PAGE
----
Mar 23 2020

Microwires for Brain Machine Interface

One extremely exciting technology that is in development is the brain-machine interface (BMI). This technology allows for communication between a biological brain and a computer chip. Once perfected, the implications are incredible. Perhaps most exciting is the possibility of  robotic prosthetics that can be controlled with the mind. There are many medical conditions that impair the ability to move, from spinal cord injury to strokes that can literally cause people to be “locked in”. In many conditions the brain is working, but the peripheral nervous system is damaged. With a sufficiently functioning BMI non-functioning limbs or blockages in communication can be bypassed. Amputees could also have fully robotic limbs to replace what’s missing.

From a theoretical perspective, all of the necessary proofs of concept have been done. The brain can learn to control machines, even computers. The brain can map itself to new limbs, and it can incorporate new sensory feedback. With sufficient sensory feedback, control is enhanced, and the sensation that the new artificial limb is part of one’s body can be complete. We can even be made to feel as if we occupy virtual avatars.

Computer hardware and software technology are already powerful enough meet the demands of any such BMI application. Robotics are also functional enough to work, although there is certainly a lot of room for improvement here. All these components are good enough to use right now, and continued incremental advances will just make them better.

The main limiting factor for BMI applications right now is the interface itself – how do we connect the brain to silicon? Scalp surface electrodes are the safest and most convenient. Electrical signals from the brain do make their way through the skull and scalp and can be recorded, but they are greatly attenuated. Only relatively large parts of the brain firing at the same time produce a sufficient signal to produce a detectable wave at the surface. Still, even with this method there are BMI applications, but the discrimination is limited.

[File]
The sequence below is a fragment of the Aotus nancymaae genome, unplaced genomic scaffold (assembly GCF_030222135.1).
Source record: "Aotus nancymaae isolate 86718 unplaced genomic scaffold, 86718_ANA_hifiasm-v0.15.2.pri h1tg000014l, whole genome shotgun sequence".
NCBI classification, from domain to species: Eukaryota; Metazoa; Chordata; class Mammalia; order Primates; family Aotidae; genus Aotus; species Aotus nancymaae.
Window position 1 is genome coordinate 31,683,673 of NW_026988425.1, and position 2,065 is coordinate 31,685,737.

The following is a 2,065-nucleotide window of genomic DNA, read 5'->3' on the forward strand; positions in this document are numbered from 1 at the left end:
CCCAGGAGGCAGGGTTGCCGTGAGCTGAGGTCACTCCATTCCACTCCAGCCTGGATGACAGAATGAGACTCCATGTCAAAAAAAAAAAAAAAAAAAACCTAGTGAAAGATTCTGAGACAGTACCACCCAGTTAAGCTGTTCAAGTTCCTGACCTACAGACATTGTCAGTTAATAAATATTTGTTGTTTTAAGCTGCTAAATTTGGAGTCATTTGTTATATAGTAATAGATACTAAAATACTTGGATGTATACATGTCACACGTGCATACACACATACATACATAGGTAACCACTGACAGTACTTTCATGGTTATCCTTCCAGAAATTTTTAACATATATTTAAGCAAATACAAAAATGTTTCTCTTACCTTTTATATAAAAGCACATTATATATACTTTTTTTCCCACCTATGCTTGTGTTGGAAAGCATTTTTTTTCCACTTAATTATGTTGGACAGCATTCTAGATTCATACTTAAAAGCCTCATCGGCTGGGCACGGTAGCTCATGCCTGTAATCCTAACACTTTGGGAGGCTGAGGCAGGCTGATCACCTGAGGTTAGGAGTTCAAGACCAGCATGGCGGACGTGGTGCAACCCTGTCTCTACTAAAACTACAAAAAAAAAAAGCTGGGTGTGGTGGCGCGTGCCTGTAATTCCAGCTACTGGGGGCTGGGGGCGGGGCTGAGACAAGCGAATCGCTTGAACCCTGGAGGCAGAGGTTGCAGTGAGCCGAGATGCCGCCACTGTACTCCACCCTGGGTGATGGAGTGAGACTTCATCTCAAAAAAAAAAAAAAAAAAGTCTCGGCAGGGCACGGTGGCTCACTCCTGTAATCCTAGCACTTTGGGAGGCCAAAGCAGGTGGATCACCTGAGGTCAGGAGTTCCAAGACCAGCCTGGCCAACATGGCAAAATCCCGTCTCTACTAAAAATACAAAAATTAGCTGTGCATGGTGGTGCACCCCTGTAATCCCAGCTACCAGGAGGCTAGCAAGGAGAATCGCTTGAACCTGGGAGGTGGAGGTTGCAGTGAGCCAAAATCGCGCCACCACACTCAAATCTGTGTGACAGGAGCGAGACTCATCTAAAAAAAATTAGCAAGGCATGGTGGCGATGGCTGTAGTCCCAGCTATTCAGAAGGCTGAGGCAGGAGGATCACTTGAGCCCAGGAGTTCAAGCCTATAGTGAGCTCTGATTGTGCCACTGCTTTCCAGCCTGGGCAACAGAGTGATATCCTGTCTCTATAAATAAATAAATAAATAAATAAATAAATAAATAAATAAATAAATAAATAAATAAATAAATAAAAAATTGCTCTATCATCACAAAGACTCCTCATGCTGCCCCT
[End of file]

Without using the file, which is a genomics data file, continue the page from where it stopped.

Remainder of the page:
Brain surface electrodes are much better, but there are some practical limits. First, the brain pulsates slightly and this can cause the electrodes to move. Second, having wires go from inside to outside the brain is a risk of infection. Third, long term the electrodes can cause scar tissue to form which interrupts the connection. We could put a wireless system entirely inside the skull to eliminate the infection problem, but then we have to power that system and deal with the waste heat.

One novel idea is to put electrodes inside blood vessels inside the brain (in the veins, to avoid the risk of blood clots and strokes). This gets the electrodes inside the scalp close to brain tissue, but does not actually touch the brain and run the risk of scar tissue. There is still the problem of getting the signal outside the body, however.

This is a serious problem with the technology that needs a solution if ever the full potential will be realized. Some researchers are working on soft electrodes, flexible enough to pulsate with the brain so that they don’t move or cause scar tissue to form. If we could make a sufficiently low-power chip that uses very little energy and produces very little waste heat, that would also be a huge help.